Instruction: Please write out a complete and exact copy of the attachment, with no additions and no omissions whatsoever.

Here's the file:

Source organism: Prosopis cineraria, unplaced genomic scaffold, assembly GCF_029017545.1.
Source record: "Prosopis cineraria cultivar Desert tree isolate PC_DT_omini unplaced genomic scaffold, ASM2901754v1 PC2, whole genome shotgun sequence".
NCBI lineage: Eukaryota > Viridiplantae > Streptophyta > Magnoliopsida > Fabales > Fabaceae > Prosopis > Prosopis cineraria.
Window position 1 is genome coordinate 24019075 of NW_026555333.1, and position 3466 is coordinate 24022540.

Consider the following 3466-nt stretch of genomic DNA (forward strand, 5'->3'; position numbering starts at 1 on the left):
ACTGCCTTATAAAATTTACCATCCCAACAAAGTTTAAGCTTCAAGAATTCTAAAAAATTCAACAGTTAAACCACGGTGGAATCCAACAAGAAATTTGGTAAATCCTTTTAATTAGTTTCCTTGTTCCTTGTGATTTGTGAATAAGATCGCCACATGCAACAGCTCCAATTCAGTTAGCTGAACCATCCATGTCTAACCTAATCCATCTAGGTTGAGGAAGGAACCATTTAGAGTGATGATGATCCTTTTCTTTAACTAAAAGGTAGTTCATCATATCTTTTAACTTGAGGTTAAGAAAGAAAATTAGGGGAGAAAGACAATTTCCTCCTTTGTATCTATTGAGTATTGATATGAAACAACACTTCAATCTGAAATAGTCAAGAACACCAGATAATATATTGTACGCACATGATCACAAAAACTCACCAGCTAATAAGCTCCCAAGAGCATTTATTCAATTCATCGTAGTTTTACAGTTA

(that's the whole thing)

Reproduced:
Source organism: Prosopis cineraria, unplaced genomic scaffold, assembly GCF_029017545.1.
Source record: "Prosopis cineraria cultivar Desert tree isolate PC_DT_omini unplaced genomic scaffold, ASM2901754v1 PC2, whole genome shotgun sequence".
NCBI lineage: Eukaryota > Viridiplantae > Streptophyta > Magnoliopsida > Fabales > Fabaceae > Prosopis > Prosopis cineraria.
Window position 1 is genome coordinate 24019075 of NW_026555333.1, and position 3466 is coordinate 24022540.

Consider the following 3466-nt stretch of genomic DNA (forward strand, 5'->3'; position numbering starts at 1 on the left):
ACTGCCTTATAAAATTTACCATCCCAACAAAGTTTAAGCTTCAAGAATTCTAAAAAATTCAACAGTTAAACCACGGTGGAATCCAACAAGAAATTTGGTAAATCCTTTTAATTAGTTTCCTTGTTCCTTGTGATTTGTGAATAAGATCGCCACATGCAACAGCTCCAATTCAGTTAGCTGAACCATCCATGTCTAACCTAATCCATCTAGGTTGAGGAAGGAACCATTTAGAGTGATGATGATCCTTTTCTTTAACTAAAAGGTAGTTCATCATATCTTTTAACTTGAGGTTAAGAAAGAAAATTAGGGGAGAAAGACAATTTCCTCCTTTGTATCTATTGAGTATTGATATGAAACAACACTTCAATCTGAAATAGTCAAGAACACCAGATAATATATTGTACGCACATGATCACAAAAACTCACCAGCTAATAAGCTCCCAAGAGCATTTATTCAATTCATCGTAGTTTTACAGTTA